C: Was it a daunting experience to write and direct your first feature? How was it?
AC: It would’ve been far more daunting without a great team of cast and crew. I’ve had both good and bad experiences with past films (as a writer, or director, or actor), and while a good or even great film can come out of a bad team experience, it’s not what anyone would prefer if they had the choice! On Yes, And… I had a group of people who trusted one another, were willing to give feedback and help one another out, and most importantly – anticipate problems and nip them in the bud before they ever got worse.
Since the writer and director are the same person, that was one relationship that didn’t have to be managed, which can sometimes be a source of great pain on other films. While a feature is certainly a different beast compared to a short (marathon vs sprint), I think it really helped to have directed a few shorts before stepping into a feature, at least for me. Had the feature film been the first thing I ever directed, that would’ve been daunting and maybe even overwhelming because of all the moving parts to keep track of.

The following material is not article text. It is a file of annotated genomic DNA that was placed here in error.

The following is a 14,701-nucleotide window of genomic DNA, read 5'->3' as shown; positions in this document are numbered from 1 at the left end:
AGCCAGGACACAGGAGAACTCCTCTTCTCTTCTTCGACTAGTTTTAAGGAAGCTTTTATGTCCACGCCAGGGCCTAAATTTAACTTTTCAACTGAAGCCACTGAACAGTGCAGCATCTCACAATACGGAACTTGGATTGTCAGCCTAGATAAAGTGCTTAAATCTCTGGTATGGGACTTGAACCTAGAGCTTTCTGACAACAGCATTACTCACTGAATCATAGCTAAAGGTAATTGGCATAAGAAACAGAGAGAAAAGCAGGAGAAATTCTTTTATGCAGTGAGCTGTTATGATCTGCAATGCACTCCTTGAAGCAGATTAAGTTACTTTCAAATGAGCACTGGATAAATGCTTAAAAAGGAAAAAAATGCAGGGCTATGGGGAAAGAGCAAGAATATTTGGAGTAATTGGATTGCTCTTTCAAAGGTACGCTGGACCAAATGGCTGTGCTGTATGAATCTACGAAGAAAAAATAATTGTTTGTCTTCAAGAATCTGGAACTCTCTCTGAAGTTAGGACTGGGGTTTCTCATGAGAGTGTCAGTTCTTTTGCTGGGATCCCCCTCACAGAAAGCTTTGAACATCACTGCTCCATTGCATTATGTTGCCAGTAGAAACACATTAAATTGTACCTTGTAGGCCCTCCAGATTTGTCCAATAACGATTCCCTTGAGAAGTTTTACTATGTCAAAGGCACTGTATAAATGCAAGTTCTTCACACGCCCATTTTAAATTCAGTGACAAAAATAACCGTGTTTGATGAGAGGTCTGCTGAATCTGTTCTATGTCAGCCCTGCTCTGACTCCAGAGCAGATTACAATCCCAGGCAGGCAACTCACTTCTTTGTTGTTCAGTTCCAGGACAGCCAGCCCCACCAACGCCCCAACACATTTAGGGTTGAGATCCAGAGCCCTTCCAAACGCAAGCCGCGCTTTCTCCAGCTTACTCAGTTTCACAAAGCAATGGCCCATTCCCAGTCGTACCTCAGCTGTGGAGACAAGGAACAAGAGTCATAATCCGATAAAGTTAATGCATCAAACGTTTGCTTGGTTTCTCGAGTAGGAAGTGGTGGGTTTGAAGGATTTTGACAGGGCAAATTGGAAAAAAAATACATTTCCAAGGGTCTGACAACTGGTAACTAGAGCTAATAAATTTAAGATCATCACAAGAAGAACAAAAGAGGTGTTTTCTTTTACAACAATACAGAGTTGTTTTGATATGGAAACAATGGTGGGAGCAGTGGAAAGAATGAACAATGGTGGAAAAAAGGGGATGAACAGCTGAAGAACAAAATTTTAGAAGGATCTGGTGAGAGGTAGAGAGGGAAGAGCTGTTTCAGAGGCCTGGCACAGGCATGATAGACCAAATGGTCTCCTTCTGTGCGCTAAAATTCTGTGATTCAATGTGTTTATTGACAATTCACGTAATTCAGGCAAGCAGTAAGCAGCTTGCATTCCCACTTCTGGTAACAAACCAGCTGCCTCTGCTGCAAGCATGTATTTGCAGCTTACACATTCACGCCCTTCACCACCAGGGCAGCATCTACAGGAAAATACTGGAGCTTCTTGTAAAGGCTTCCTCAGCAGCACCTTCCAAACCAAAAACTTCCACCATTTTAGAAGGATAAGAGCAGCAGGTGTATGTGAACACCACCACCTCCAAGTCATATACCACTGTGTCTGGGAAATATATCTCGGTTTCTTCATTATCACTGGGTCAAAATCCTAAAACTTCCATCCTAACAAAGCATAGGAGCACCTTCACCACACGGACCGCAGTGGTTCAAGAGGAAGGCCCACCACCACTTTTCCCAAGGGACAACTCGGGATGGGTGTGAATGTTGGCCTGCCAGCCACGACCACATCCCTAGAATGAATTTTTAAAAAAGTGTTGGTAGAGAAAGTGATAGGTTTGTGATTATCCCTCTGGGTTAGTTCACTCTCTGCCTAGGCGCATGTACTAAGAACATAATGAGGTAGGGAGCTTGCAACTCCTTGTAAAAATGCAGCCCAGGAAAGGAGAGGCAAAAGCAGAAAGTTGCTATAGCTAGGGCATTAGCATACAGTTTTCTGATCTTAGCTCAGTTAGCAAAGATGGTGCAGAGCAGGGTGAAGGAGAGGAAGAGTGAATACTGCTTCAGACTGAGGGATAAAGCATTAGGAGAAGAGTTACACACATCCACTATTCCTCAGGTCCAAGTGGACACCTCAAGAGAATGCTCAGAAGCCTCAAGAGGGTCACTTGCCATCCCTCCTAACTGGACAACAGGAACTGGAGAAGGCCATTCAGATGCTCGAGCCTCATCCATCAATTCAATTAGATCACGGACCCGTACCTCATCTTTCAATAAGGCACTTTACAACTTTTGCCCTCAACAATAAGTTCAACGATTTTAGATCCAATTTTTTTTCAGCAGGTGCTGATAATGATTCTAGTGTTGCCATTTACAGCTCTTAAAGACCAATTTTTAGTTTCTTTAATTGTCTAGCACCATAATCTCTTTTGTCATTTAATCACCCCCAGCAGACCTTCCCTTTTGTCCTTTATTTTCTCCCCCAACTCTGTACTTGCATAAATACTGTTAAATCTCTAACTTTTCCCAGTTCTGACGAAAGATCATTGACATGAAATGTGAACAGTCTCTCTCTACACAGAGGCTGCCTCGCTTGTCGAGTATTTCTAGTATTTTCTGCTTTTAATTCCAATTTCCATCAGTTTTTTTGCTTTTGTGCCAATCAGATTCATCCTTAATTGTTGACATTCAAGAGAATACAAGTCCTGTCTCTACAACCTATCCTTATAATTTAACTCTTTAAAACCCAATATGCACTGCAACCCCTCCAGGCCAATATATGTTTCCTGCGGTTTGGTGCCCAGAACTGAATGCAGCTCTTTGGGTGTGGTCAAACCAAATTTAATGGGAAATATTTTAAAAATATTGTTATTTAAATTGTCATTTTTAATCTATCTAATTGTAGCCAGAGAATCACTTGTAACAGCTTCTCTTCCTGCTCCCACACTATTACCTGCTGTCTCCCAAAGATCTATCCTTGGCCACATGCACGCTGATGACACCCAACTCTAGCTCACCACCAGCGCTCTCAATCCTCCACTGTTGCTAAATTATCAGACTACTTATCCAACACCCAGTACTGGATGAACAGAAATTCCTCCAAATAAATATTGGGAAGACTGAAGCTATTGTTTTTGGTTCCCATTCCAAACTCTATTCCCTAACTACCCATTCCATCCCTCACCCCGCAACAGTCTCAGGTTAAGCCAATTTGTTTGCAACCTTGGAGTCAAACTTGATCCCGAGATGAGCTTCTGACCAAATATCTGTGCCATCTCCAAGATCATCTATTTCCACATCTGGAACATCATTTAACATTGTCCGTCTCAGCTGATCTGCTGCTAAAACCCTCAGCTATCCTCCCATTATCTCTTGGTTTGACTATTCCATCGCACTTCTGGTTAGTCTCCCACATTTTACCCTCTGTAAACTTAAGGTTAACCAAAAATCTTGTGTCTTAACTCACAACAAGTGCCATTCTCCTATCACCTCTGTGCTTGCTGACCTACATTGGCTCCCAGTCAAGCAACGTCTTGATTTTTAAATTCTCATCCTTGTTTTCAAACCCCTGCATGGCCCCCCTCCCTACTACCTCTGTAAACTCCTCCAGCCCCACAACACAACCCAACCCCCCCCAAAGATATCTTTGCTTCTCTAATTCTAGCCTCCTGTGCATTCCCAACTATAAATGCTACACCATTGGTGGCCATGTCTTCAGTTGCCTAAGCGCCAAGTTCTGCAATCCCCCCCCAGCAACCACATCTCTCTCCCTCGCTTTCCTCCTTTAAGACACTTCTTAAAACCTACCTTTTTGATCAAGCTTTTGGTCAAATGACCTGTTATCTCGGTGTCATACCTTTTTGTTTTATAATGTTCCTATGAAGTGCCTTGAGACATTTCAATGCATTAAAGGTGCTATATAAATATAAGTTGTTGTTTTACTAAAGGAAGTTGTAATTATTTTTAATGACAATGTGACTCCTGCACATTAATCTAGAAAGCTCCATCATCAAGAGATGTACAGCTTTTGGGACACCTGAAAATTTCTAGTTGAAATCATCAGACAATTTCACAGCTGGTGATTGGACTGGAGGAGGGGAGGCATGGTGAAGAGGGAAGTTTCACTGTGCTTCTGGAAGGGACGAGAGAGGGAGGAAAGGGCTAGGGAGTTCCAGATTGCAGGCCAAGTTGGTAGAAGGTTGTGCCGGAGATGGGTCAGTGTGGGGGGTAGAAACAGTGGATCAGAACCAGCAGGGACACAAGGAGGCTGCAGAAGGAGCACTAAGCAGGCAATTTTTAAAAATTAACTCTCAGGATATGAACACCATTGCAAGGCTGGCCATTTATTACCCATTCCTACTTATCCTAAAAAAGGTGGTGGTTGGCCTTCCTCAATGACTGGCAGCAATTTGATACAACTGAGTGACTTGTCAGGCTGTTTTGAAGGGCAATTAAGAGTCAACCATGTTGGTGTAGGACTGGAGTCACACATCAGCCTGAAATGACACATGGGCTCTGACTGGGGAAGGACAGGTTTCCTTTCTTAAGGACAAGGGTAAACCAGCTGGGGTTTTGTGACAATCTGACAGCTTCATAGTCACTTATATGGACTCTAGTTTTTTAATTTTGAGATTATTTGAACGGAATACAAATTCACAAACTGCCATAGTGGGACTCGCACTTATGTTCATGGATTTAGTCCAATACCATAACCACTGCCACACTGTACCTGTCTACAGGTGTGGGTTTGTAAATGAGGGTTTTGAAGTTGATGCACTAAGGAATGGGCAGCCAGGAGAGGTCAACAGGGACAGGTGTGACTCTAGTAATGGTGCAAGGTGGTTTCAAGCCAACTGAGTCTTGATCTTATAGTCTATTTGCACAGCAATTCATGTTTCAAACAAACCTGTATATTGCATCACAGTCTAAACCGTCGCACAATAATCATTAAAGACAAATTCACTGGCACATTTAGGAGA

C: What should we expect you next? Tell us about your upcoming feature For Izzy.
AC: For Izzy is a drama that uses mixed media (cinema cameras, consumer cameras, iPhones, animation and “in character” documentary style interviews) to tell a female-driven story about autism, addiction, and aging.
Currently we’ve just finished up post-production, and in the beginning stages of planning for festivals and distribution. It features Emmy nominee Michelle Ang (Fear of the Walking Dead), and actors from Yes, And… Jennifer Soo, Elizabeth Sung and Jim Lau.
C: What would be one advice that you give you a first-time filmmaker?
AC: Work with what you have. That big budget dream script you’re writing probably won’t be the first thing you make, and holding out for that can only take away from actually getting experience making films. There’s a cottage industry around helping people pitch and develop their films, but perhaps at the expense of being able to deliver. There’s no substitute for actually doing.
Working with what you have means working backwards in a way – what locations do you have that is free or cheap? Actors you know? Props (cars, musical instruments, weapons, etc) that you have easy access to or own yourself?
If you have only $10, then make a $10 movie – with your iPhone. Write, cast, shoot, and edit it. Whether that $10 movie is your calling card or not, it gets the wheels moving – the train leaves the station to your next film project #2, then to #3 and so on. From that $10 movie, you’re now a filmmaker. You now have actual experience making a film, which is $10 better spent than the $300 going to a seminar where their interest is to give you hope that your first film will be picked up by a major agent or studio (because if they told you to make a $10 movie, no one would spend $300 on their seminar!).